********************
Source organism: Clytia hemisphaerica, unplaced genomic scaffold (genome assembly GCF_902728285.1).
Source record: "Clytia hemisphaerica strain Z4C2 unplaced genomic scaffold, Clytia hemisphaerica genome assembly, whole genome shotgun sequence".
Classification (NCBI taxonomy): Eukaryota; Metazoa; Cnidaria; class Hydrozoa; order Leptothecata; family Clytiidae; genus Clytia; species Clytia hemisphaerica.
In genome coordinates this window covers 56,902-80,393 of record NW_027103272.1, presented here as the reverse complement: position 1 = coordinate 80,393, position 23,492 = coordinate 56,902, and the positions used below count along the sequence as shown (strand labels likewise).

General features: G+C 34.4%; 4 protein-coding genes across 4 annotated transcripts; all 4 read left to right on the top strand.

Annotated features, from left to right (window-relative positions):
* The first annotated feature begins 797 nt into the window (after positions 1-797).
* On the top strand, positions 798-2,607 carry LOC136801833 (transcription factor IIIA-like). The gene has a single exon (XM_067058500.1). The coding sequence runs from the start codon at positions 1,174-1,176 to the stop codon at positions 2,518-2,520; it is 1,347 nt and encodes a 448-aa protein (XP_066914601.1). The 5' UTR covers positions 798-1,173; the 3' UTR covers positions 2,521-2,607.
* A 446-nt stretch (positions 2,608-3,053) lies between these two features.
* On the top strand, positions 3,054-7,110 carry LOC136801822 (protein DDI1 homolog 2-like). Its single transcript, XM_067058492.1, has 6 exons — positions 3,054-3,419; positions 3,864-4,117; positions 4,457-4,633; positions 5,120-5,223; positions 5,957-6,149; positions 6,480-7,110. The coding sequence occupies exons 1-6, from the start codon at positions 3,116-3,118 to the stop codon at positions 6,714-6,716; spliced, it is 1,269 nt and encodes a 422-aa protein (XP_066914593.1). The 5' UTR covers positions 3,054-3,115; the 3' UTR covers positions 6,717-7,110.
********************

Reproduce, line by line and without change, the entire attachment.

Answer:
Source organism: Clytia hemisphaerica, unplaced genomic scaffold (genome assembly GCF_902728285.1).
Source record: "Clytia hemisphaerica strain Z4C2 unplaced genomic scaffold, Clytia hemisphaerica genome assembly, whole genome shotgun sequence".
Classification (NCBI taxonomy): Eukaryota; Metazoa; Cnidaria; class Hydrozoa; order Leptothecata; family Clytiidae; genus Clytia; species Clytia hemisphaerica.
In genome coordinates this window covers 56,902-80,393 of record NW_027103272.1, presented here as the reverse complement: position 1 = coordinate 80,393, position 23,492 = coordinate 56,902, and the positions used below count along the sequence as shown (strand labels likewise).

General features: G+C 34.4%; 4 protein-coding genes across 4 annotated transcripts; all 4 read left to right on the top strand.

Annotated features, from left to right (window-relative positions):
* The first annotated feature begins 797 nt into the window (after positions 1-797).
* On the top strand, positions 798-2,607 carry LOC136801833 (transcription factor IIIA-like). The gene has a single exon (XM_067058500.1). The coding sequence runs from the start codon at positions 1,174-1,176 to the stop codon at positions 2,518-2,520; it is 1,347 nt and encodes a 448-aa protein (XP_066914601.1). The 5' UTR covers positions 798-1,173; the 3' UTR covers positions 2,521-2,607.
* A 446-nt stretch (positions 2,608-3,053) lies between these two features.
* On the top strand, positions 3,054-7,110 carry LOC136801822 (protein DDI1 homolog 2-like). Its single transcript, XM_067058492.1, has 6 exons — positions 3,054-3,419; positions 3,864-4,117; positions 4,457-4,633; positions 5,120-5,223; positions 5,957-6,149; positions 6,480-7,110. The coding sequence occupies exons 1-6, from the start codon at positions 3,116-3,118 to the stop codon at positions 6,714-6,716; spliced, it is 1,269 nt and encodes a 422-aa protein (XP_066914593.1). The 5' UTR covers positions 3,054-3,115; the 3' UTR covers positions 6,717-7,110.